John Mason started his career in horticulture in 1969, with a diploma at Burnley (Melb); followed by a varied 10 years (nurseryman, landscaper, parks director, writer, teacher, consultant, etc). In 1979 he wrote a correspondence course in horticulture; advertised, and in the first month enrolled 37 students.
He wrote his first newspaper column in 1973, his first book in 1978 and published his first book in 1984.
In those days, computers were largely unheard of, but in 1982, John’s younger brother encouraged him to buy one; and start using it for his fledgling correspondence school. It didn’t take long before the I.T age was being embraced and the rest is history. The school today has grown to employ around 40 staff, with offices in the UK and Australia; and licensing courses to around 20 other colleges, across 7 countries.
Along the way, John has also worked with many book and magazine publishers; building an intimate knowledge of publishing and education on top of his horticultural expertise.
ACS Distance Education has developed over 600 courses to date (180 in horticulture). The study guides and course notes are largely materials developed by John and the staff; but supplementary reading has always been available through the school’s mail order bookshop.
The Emergence of Ebooks
Over the past decade, print media has been in decline. The availability of books has shrunk. It became evident to John that the only way he could guarantee “supplementary” reading materials to support his students; was to publish it himself.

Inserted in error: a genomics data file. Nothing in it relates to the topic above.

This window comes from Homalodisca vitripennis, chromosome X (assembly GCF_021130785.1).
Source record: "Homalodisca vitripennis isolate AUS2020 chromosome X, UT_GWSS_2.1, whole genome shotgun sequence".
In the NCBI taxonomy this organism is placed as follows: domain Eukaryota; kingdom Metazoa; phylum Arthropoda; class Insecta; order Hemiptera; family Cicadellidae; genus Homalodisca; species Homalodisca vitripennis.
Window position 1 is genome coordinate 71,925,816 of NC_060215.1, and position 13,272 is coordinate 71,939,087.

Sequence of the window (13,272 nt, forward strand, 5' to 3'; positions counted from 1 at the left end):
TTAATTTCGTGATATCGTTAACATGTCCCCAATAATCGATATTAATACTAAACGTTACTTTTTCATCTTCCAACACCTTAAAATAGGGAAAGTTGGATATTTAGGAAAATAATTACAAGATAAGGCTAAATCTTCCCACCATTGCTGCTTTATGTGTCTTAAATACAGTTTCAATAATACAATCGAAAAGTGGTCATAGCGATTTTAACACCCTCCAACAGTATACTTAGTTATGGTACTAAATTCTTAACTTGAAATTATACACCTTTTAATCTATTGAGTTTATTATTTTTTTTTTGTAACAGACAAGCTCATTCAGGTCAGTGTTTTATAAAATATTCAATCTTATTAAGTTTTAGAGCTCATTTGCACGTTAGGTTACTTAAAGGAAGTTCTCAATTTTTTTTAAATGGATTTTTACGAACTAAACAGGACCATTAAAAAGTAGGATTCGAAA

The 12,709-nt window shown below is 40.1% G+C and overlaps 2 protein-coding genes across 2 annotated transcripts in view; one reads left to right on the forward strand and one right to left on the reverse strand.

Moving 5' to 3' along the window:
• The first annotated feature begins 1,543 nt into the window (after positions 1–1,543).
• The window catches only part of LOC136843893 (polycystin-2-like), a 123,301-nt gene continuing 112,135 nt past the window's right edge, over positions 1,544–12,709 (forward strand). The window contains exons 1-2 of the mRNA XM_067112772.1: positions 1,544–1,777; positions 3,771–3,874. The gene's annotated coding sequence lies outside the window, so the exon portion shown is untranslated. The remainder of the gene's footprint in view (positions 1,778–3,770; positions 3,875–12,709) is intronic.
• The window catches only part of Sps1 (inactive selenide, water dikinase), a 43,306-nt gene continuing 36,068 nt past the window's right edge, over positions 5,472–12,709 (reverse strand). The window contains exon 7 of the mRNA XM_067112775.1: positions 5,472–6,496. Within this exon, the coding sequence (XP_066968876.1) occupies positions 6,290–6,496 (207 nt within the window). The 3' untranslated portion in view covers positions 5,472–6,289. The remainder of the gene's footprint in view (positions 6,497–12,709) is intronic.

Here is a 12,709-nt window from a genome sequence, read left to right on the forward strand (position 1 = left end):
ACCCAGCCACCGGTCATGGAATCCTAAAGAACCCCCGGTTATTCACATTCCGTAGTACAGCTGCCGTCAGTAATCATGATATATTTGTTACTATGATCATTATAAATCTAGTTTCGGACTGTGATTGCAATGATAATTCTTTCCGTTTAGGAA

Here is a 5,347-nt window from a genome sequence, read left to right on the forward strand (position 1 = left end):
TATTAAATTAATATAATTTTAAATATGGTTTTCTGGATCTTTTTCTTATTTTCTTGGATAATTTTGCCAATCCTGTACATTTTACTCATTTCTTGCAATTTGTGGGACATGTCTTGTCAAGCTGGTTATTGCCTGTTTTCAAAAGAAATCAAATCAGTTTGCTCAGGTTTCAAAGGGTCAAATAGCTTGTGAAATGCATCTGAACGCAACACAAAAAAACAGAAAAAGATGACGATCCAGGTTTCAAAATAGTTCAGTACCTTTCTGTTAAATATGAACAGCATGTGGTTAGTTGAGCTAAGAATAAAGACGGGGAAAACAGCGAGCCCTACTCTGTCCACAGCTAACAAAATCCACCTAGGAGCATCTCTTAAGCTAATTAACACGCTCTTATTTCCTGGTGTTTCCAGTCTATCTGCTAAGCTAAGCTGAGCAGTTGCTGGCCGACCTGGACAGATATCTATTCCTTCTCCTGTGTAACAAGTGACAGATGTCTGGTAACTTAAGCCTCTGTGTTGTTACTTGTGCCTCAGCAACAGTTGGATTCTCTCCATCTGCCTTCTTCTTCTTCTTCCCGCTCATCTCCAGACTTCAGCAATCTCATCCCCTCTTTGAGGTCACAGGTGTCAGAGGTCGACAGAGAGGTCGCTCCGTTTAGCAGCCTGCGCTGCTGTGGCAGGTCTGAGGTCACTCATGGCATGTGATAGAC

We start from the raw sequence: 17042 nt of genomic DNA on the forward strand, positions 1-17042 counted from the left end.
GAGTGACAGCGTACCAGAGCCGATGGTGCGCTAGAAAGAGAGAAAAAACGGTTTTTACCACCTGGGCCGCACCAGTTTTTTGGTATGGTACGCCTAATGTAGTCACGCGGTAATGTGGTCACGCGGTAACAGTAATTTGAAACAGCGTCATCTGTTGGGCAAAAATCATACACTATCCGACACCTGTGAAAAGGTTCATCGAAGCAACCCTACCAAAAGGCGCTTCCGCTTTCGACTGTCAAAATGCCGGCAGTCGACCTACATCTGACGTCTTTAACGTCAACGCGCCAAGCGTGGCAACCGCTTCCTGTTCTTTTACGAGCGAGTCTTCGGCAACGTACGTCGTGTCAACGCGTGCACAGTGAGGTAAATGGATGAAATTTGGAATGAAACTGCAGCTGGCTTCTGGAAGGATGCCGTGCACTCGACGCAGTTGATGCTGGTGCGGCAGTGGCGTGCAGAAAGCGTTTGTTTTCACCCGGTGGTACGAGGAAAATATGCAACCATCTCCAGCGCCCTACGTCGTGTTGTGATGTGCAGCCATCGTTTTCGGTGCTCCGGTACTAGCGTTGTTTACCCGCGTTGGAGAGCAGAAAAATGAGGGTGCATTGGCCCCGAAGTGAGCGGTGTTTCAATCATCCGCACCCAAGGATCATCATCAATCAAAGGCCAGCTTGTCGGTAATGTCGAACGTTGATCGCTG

Over the past 3 years, John has built an ebook publishing business alongside his school. In doing so, he is guaranteeing a supply of texts to his students; and developing a whole new revenue source; selling these books direct to the public as well, through both his own online bookshops and a series of distributors.
Do you remember when you could go into a bookshop in any major shopping centre and find over 100 gardening book titles, Today I’m lucky to see 10% of the titles I used to find; and specialist books (eg. A book on Growing Lavender, or Carnations) are extremely difficult to find. The good news is that specialist titles are getting published as ebooks, even if they are increasingly scarce as printed publications.
A lot of people are still getting used to the idea of ebooks; but there are plenty of others who have converted. There is no doubt that younger generations prefer to read something on a screen, than something printed. We all need to face up to the fact that these younger people are the customers of the future.
Ebooks have some distinct advantages over print – consider….
- You can carry a whole library of dozens of books on a device like an ipad. You can walk around a garden or plant nursery and refer to photos and descriptions of the plants you see. This would be impossible with a pile of heavy printed books.
- Retailers can sell ebooks online as downloads or on CD through shopw (Unlike printed books, a CD doesn't take up a lot of shelf space; nor does it get shop soiled as readily